Considered one of the finest outside India, the collection of works from the Indian subcontinent, the Tibetan plateau, Iran, and Afghanistan has been reinstalled in totally new ways.
Masterworks have come out from the darkness of storage to see the light for the first time. New art has been commissioned and acquired, some galleries have been opened up, and others have been closed to direct daylight, allowing exhibition of light-sensitive works.
But this $2.7 million renovation and reinstallation, which also includes the smaller collection of Southeast Asian works, offers more than a face-lift and new baubles for the ball.
Stunning curatorial detective work has led to a complete change in the presentation of a signature work of art - the 16th-century Indian Temple Hall, the only such structure standing outside India.
Once they step from the elevator, visitors will now be greeted with a vista that stretches from the elaborate granite temple hall all the way down the museum's south wing to the Japanese teahouse.
This view had been impossible before because of a misreading of the nature of the temple, which led the museum to put it within a closed gallery.
That misperception of one of the gallery's best-known works has stood for more than half a century. It can be traced to the sudden death of Adeline Pepper Gibson, who visited Madurai in south India in 1912 and acquired the temple, which had been demolished in the 1840s and was lying about in rubble piles on the grounds of the Madurai temple complex.
Gibson shipped the trove back to Philadelphia but died in France. Uncertain what to do, her family donated the temple to the museum, then in Memorial Hall.
"In 1919, when this was set up, the museum arranged a pageant - a costume pageant, with over 100 Philadelphians, including orchestra members - to welcome the Temple Hall to our shores," said Darielle Mason, the museum's curator of Indian and Himalayan art. "We have the script, and the music written by the director, and newspaper clips from the family that said the Mayan gods of the Americas would welcome the gods of India to our shores. It's a wonderful story of appreciation."
But appreciation of what?
When the current museum building opened in 1928, then-director Fiske Kimball brought in a historian who determined - incorrectly - that the Temple Hall was an interior hall drawn from a different temple in Madurai.
This led to a 1940 presentation that drew visitors into a dark, closed space.
"You could barely see the pillars," Mason said.
The presentation "just didn't work," said Mason, who visited south India several times in the last seven years researching the nature of the temple. This led to the current reconstruction.
The hall "was actually completely light-filled," she said. "It was a celebration hall. It was outside, in front of the main complex, and that's what we are aiming to help people understand. And all of a sudden, by lighting it up, you recognize the magnificence of the carving, and the sense of life and celebration that was in it."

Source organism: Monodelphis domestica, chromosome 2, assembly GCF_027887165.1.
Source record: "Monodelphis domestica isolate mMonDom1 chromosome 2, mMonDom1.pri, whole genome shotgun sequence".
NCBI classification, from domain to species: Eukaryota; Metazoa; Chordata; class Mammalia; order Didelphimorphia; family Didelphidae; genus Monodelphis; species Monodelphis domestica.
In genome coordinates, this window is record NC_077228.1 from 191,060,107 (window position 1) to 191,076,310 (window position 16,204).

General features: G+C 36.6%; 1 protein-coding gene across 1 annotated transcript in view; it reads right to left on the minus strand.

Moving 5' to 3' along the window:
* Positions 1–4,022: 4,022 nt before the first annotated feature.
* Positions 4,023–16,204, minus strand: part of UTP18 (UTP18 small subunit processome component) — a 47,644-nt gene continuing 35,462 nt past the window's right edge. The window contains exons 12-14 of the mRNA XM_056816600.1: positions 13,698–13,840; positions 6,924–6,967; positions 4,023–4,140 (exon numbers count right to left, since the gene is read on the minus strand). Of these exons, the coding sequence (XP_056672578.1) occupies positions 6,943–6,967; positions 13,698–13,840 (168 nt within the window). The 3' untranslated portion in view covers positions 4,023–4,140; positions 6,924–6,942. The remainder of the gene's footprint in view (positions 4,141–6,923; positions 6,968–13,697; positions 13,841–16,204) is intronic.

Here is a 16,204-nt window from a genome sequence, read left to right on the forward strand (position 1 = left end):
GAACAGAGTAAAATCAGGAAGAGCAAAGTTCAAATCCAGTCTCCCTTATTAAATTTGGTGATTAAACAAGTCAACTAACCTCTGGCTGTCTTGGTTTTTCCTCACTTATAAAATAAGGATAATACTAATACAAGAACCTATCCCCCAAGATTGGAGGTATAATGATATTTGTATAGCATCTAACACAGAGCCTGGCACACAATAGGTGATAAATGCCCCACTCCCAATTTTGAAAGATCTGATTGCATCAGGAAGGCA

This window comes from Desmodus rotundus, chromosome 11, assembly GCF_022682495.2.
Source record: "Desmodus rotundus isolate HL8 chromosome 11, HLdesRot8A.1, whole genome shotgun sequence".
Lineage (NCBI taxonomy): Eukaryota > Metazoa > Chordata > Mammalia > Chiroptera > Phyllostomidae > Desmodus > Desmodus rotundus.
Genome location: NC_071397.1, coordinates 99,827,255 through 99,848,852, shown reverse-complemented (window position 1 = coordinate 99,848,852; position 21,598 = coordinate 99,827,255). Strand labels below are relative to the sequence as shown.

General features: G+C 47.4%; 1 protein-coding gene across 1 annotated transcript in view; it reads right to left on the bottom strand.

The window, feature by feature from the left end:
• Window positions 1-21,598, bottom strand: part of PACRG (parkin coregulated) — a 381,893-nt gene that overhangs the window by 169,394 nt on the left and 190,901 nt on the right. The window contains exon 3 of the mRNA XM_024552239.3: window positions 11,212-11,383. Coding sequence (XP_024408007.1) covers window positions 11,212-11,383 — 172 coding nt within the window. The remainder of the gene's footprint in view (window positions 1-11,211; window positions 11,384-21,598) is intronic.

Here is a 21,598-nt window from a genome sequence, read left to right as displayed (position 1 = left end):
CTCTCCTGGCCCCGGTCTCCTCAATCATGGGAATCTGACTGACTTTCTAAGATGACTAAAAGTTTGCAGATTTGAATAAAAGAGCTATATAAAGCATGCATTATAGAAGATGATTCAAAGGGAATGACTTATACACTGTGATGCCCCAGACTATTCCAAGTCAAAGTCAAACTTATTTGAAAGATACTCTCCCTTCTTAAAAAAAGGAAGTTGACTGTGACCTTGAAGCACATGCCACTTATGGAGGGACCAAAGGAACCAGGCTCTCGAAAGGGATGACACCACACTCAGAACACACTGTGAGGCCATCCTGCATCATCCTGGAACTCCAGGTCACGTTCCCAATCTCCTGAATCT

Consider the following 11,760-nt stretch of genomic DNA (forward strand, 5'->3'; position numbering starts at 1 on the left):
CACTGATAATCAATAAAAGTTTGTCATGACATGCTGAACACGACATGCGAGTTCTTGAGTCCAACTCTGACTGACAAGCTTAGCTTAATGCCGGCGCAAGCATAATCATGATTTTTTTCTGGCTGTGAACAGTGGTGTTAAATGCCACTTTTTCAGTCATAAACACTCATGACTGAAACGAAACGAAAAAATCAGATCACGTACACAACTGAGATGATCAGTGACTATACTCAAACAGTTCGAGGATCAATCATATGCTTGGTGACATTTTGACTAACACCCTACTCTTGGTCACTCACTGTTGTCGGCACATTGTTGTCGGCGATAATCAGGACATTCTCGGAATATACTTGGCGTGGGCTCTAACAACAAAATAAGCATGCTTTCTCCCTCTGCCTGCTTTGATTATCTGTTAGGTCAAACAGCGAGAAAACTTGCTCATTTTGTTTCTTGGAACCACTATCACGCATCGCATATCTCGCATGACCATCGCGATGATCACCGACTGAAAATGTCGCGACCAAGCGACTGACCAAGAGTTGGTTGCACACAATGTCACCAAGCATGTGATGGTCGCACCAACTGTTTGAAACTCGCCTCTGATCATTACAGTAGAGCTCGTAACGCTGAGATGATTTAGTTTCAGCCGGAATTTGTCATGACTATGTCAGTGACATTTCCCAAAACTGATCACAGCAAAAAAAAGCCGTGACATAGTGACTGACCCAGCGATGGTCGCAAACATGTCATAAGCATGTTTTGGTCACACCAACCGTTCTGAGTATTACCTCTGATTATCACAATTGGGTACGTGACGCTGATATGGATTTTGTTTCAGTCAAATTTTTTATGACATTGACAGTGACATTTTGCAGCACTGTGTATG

A video installed in the gallery was made of the current temple in Madurai, showing typical daily celebrations there:
Sounds of festivals and daily activity will fill the gallery.
Beyond the temple hall, other works of art will be on view for the first time, including a 14-foot, 19th-century Nepalese scroll depicting pilgrims and deities in the Kathmandu valley. The scroll was acquired in 2000 but has never been shown.
There are new acquisitions, including a contemporary animation by Pakistan-born Shahzia Sikander, with a soundscape by Shanghai-born Du Yun. Sikander's animation, commissioned by the Art Museum, is inspired by the museum's lavishly illustrated 1743 manuscript Rose Garden of Love. The original Rose Garden, as well as a touchable facsimile, will be displayed.
All of this will be contained in a small gallery framed by a 300-year-old coffered ceiling and vaulted archway from Isfahan in Iran.
Two gigantic shrine images, gifts of H. Peter Stern on the occasion of his marriage to Helen Drutt English, will be in separate galleries, their first public display.
"These are just world masterpieces," said Mason, co-author with Art Museum postdoctoral fellow Neeraja Poddar of Krishna's Earthly Paradise, a just-published book on the gifts.
"We also have a fantastic carved wooden door, stuck in the Temple Hall since 1940, from Pakistan," said Mason. "It's totally inappropriate to a south Indian hall. We've taken it down, we've conserved it, we've figured out how it actually came together, almost like a jigsaw puzzle."
New lighting, discrete use of digital technology, flexible display cases, and installations that emphasize stories and themes - such as spirituality, power, nature, and status - are employed to activate the 7,600 square feet of exhibition space.
One gallery will present a kind of homage to legendary museum curator Stella Kramrisch (1896-1993), whose efforts largely shaped the museum's collection.
About 180 objects will be displayed at any one time, with changes at fairly regular intervals and enhanced programming that officials believe will draw new audiences.
"We are able to approach things in a much more thematic way and give visitors a much more exciting visual aspect," Mason said. "All of a sudden there's color in with all the masses of stone."
Philadelphia Museum of Art: 26th Street and the Parkway.
Hours: 10 a.m. to 5 p.m. Tuesday to Sunday; until 8:45 p.m. Wednesday and Friday. Information: 215-763-8100 or www.philamuseum.org